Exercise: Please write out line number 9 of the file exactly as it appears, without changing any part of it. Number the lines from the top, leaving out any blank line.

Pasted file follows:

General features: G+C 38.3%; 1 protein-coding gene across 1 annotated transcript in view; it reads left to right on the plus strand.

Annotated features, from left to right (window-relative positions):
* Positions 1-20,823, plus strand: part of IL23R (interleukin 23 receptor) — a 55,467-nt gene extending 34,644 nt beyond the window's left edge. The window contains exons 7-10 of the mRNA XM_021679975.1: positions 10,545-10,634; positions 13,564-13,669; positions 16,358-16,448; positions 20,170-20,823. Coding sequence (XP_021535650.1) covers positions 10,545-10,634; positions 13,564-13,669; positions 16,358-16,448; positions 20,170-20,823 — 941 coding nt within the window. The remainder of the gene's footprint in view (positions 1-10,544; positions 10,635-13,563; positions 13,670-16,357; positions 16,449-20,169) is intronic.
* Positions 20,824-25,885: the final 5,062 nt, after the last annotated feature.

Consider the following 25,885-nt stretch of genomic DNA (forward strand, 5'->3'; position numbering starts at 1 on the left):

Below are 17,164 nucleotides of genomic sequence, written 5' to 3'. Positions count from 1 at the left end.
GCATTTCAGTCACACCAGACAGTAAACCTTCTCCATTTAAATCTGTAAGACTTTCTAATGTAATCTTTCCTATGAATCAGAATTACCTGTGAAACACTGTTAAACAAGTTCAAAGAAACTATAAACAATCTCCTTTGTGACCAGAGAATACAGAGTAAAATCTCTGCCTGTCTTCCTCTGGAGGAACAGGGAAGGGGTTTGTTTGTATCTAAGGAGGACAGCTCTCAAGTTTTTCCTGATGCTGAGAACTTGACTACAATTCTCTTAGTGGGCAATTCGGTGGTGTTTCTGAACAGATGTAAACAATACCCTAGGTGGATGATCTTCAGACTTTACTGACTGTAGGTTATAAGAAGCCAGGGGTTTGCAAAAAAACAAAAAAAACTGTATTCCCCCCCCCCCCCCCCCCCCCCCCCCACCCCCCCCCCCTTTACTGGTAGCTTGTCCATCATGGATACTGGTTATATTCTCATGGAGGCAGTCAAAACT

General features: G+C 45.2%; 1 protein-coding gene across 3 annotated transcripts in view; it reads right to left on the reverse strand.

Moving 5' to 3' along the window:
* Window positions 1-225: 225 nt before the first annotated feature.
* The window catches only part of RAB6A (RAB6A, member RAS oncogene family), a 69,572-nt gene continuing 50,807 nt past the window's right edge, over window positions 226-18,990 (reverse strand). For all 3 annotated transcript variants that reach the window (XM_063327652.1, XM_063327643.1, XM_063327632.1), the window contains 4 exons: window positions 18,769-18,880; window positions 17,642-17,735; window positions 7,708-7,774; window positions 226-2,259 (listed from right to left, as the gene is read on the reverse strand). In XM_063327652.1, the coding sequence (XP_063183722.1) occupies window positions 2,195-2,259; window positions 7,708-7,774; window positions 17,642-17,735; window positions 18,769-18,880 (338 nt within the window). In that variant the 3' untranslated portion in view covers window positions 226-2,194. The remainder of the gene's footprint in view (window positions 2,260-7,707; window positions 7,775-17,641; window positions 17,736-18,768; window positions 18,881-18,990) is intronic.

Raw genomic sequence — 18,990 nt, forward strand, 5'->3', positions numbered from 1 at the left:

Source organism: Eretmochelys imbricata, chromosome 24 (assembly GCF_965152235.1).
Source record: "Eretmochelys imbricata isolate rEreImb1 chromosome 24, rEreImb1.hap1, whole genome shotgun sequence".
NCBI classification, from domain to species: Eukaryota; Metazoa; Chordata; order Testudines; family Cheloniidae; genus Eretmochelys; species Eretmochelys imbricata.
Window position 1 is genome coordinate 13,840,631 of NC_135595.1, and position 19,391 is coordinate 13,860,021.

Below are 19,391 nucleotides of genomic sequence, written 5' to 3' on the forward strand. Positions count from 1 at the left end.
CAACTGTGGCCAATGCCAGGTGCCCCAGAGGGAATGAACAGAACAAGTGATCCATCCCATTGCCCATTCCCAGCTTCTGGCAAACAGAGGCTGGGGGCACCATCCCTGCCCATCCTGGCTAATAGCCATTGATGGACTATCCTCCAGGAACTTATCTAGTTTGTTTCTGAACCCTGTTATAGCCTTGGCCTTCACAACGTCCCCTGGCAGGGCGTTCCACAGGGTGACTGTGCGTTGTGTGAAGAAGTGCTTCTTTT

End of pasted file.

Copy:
Moving 5' to 3' along the window: